ABSTRACT
A recent controversy over the American Law Institute’s draft Restatement of the Law of Consumer Contracts (the “Draft”) raises four questions: (i) What is the state of basic contract principles such as formation or unconscionability with respect to consumer contracts; (ii) does the Draft get the existing law right; (iii) how much can contract law do to give consumers a leg up in the modern economy; and (iv) should the Draft do more?

The positive critiques of the Draft are weak. Cases that do not contradict the Draft are cited as showing that it is wrong, district court opinions that have not even been adopted in their home circuit are praised as “leading cases,” and the rules of formation are decried as unsettled and messy, when the standard is clear. The answers to questions (i) and (ii) are that the cases are reasonably settled on principles that are accurately reflected in the Draft.

Normative questions (iii) and (iv) are interesting and hard. Critiques of the Draft presume that contract law could do a lot to help consumers but that the Draft would thwart such efforts. There are limits to what contract law can do to give consumers a leg up, however, and the Draft does not narrow those limits. Sweeping statements, such as that the Draft “if adopted, would drive a dagger through consumers’ rights,” are excessive, even if limited only to doctrines such as unconscionability. Critics are notably short on cases that go their way under current law but which would come out differently under the Draft.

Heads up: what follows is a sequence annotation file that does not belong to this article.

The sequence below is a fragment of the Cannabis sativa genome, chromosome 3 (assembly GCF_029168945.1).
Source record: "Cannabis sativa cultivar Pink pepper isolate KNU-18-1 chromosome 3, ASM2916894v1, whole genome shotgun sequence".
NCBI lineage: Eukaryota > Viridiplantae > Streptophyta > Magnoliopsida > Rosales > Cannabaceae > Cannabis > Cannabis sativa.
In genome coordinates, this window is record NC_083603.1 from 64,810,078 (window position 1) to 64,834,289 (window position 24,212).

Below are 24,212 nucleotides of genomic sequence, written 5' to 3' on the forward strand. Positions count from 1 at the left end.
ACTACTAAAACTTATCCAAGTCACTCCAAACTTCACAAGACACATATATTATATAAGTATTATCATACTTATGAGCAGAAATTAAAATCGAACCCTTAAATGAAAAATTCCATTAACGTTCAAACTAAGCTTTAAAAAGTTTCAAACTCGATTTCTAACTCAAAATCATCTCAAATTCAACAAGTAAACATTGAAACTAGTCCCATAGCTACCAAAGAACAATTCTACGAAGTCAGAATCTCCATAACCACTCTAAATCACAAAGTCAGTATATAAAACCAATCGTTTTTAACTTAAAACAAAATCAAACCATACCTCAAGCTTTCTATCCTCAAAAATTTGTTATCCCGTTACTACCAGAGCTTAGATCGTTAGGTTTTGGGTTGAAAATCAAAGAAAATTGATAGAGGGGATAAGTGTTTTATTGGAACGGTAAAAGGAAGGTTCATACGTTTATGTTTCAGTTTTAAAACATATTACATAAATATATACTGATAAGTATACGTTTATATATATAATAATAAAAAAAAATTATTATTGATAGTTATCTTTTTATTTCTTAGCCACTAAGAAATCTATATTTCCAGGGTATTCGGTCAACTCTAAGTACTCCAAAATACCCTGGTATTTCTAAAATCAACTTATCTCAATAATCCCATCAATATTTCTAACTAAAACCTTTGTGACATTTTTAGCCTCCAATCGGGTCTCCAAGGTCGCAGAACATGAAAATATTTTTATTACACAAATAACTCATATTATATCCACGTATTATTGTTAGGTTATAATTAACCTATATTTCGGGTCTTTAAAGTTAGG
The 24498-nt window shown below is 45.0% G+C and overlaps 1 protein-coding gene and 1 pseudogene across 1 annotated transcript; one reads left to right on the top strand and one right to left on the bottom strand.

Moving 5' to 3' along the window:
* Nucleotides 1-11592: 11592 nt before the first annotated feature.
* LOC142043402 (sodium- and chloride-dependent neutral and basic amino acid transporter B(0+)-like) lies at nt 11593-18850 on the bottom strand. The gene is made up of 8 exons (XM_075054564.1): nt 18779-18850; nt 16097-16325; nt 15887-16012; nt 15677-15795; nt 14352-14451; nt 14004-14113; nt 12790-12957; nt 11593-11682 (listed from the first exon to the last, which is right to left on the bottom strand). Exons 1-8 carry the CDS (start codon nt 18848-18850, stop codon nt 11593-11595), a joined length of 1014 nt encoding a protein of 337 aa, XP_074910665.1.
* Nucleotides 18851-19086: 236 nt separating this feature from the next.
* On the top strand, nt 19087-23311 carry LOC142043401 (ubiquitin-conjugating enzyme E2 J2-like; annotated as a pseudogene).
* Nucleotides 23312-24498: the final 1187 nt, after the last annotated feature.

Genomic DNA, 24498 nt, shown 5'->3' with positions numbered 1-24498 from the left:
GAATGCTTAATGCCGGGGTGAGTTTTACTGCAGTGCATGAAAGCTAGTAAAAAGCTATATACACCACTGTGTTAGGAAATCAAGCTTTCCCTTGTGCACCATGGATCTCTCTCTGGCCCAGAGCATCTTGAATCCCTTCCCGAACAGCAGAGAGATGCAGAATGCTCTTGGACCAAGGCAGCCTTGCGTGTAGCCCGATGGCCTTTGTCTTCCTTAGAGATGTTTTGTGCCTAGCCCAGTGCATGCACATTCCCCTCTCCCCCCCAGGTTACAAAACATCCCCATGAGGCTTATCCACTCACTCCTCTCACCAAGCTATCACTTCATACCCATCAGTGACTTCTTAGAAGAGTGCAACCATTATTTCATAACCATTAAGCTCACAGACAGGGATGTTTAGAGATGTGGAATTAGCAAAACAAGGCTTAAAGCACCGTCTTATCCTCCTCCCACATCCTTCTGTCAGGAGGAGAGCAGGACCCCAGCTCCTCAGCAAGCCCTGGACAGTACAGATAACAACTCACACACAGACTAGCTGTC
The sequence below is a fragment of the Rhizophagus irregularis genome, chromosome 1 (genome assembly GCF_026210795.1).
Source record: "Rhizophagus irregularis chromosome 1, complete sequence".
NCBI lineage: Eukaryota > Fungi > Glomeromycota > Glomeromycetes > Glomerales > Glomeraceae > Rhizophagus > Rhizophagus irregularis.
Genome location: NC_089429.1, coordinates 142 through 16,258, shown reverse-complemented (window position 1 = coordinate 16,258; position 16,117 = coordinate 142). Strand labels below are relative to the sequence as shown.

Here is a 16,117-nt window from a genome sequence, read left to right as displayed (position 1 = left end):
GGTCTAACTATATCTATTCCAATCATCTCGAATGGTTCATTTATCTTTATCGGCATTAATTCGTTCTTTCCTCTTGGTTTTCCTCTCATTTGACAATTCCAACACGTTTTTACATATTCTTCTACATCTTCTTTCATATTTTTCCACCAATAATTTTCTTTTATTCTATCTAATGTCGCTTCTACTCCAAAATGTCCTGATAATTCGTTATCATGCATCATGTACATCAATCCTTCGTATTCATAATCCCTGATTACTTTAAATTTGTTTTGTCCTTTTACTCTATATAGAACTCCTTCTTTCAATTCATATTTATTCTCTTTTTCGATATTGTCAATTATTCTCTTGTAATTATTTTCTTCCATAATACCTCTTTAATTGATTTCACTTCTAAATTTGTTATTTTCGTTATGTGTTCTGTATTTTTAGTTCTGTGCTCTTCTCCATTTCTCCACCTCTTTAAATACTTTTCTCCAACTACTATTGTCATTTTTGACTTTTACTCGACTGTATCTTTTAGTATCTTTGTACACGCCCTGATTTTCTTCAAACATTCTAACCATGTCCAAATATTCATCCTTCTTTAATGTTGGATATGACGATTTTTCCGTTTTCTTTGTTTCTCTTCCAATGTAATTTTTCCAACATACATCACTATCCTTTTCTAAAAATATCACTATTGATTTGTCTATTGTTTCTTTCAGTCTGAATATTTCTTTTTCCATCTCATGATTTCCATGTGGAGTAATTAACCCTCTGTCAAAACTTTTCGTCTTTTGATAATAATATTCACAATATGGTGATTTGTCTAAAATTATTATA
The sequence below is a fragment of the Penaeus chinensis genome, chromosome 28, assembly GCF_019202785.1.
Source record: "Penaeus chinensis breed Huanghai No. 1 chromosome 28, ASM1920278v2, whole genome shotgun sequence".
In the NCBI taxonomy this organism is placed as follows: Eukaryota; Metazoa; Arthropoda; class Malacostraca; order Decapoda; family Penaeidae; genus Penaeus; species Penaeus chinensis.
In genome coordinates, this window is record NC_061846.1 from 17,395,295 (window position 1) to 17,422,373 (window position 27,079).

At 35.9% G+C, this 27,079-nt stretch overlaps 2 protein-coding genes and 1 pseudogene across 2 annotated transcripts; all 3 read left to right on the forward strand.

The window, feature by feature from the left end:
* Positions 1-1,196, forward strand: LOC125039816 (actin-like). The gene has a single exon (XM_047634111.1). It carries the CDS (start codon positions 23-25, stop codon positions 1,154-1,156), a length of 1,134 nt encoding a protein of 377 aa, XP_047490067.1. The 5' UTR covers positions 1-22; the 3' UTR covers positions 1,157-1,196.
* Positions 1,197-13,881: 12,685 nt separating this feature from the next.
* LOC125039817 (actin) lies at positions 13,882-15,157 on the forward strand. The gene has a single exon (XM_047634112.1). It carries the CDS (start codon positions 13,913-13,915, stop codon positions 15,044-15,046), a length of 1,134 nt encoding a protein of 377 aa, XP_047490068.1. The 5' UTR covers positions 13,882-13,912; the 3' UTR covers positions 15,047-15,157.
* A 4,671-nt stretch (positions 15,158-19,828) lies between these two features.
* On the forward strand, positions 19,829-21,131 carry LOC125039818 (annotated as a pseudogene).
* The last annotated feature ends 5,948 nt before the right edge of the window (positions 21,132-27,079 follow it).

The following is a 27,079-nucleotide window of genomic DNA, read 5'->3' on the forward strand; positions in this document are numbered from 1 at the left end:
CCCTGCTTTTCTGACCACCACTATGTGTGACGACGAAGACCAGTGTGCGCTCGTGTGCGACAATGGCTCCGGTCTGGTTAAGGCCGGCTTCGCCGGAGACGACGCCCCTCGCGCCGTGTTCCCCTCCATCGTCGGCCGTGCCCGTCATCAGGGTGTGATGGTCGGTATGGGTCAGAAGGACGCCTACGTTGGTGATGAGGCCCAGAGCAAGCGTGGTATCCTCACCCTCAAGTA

The Restatement project presumes the exercise of nonpartisan judgment. Some criticisms of the draft, notably those contained in a letter signed by numerous state attorneys general, are more political tracts than analytic critiques. Because the Draft does a good job analyzing and distilling the law, the real question in this debate is whether the ALI and the Restatement project as a whole can withstand efforts, such as the AGs’ Letter, to use the tools and standards of retail politics to defeat the analytic approach of the Draft. To the extent such efforts succeed, the Restatement concept as a whole will fail.

Citation:
McGowan, David, Consumer Contracts and the Restatement Project (September 2, 2019). Available at SSRN: https://papers.ssrn.com/sol3/papers.cfm?abstract_id=3446802

David McGowan

University of San Diego School of Law

David McGowan is the Lyle L. Jones Professor of Competition and Innovation Law and the Director for the Center for Intellectual Property Law & Markets at University of San Diego School of Law. Professor McGowan clerked for the Hon. A. Raymond Randolph of the U.S. Court of Appeals for the District of Columbia Circuit. He practiced in San Francisco with Skadden, Arps, Slate, Meagher & Flom and Howard, Rice, Nemerovski, Canady, Falk & Rabkin, where he was elected a director shortly before moving to academia. McGowan taught at the University of Minnesota School of Law from 1998 to 2005. He joined the USD School of Law faculty in 2005.

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